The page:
Tech Firms Call for Privacy Legislation

Twelve companies joined forces Tuesday to call on legislatures to consider comprehensive consumer privacy legislation. In addition, eBay CEO Meg Whitman and Hewlett-Packard Chief Privacy Officer Scott Taylor also testified on Capitol Hill saying action was needed to "unify today's crazy quilt of laws."

While they do not support consumers gaining the right to sue companies for violations of privacy statutes, the companies are advocating a central agency with the power take action if companies are lax in protecting the privacy of their customers.

In a statement issued Tuesday, the group said that such "legislation should provide protection for consumers from inappropriate collection and misuse of their personal information and also enable legitimate businesses to use information to promote economic and social value."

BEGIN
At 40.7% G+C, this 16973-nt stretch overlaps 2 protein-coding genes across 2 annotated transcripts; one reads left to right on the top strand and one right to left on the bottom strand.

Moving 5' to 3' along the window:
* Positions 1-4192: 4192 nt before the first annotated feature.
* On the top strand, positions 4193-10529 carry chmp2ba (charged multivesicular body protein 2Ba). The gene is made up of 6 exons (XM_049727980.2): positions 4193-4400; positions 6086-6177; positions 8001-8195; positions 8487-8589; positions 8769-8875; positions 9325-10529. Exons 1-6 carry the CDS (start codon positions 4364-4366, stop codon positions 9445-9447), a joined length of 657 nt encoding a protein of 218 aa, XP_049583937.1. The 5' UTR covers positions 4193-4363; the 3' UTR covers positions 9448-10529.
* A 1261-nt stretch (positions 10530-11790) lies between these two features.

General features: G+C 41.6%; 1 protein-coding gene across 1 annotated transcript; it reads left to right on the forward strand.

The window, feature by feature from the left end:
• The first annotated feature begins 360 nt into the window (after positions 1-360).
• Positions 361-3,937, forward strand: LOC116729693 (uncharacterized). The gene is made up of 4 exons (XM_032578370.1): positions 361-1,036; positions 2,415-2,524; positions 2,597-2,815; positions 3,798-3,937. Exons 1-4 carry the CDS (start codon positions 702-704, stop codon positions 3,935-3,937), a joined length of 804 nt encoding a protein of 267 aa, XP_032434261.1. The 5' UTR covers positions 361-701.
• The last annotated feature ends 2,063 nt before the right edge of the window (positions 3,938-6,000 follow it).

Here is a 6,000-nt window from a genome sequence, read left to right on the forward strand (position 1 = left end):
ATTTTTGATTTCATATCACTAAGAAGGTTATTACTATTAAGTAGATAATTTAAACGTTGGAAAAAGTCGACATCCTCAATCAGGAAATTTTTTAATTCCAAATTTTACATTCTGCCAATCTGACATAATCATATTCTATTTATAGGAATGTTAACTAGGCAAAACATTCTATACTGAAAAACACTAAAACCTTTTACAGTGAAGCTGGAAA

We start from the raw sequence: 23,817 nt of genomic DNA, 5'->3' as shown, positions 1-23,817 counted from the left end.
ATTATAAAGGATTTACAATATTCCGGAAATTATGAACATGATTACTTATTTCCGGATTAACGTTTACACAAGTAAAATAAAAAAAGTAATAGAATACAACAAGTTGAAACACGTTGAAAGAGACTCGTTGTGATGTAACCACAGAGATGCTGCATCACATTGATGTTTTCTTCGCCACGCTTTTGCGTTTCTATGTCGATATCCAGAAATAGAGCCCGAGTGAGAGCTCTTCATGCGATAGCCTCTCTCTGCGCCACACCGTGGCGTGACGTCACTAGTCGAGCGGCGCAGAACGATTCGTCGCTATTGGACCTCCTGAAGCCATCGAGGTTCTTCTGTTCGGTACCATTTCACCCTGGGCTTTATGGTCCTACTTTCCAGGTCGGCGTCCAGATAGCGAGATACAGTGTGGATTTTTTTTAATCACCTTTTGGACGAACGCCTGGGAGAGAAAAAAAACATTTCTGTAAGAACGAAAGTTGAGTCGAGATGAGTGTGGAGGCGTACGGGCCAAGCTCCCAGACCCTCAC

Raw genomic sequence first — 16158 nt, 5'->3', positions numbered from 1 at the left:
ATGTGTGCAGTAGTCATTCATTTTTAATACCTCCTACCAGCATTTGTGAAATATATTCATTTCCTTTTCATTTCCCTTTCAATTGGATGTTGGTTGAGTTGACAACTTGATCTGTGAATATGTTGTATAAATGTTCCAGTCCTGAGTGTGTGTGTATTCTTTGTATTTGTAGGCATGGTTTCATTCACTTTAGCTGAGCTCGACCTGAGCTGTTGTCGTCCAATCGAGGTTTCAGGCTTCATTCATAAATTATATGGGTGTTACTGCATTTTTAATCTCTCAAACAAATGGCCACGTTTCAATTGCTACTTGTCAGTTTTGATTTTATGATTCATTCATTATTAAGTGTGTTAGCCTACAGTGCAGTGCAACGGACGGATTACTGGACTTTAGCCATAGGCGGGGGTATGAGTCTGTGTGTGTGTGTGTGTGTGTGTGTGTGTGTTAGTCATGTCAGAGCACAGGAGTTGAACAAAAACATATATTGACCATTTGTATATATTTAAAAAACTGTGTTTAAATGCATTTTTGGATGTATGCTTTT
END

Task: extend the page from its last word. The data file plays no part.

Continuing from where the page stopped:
Eight tech companies, including eBay, Google, HP, Intel, Microsoft, Oracle, Sun and Symantec signed off on the statement. All are members of the Consumer Privacy Legislative Forum, a group formed last winter to lobby for privacy legislation.

While most legislatures seemed receptive to the CPL Forum's calls, some questioned the need for new beauracracy. Texas Republican Rep. Joe Barton, chairman of the House Energy and Commerce Committee, said that consumers should still have the right to privately sue companies for misuse of private information.

He said he planned to introduce such legislation before the end of this congressional term.

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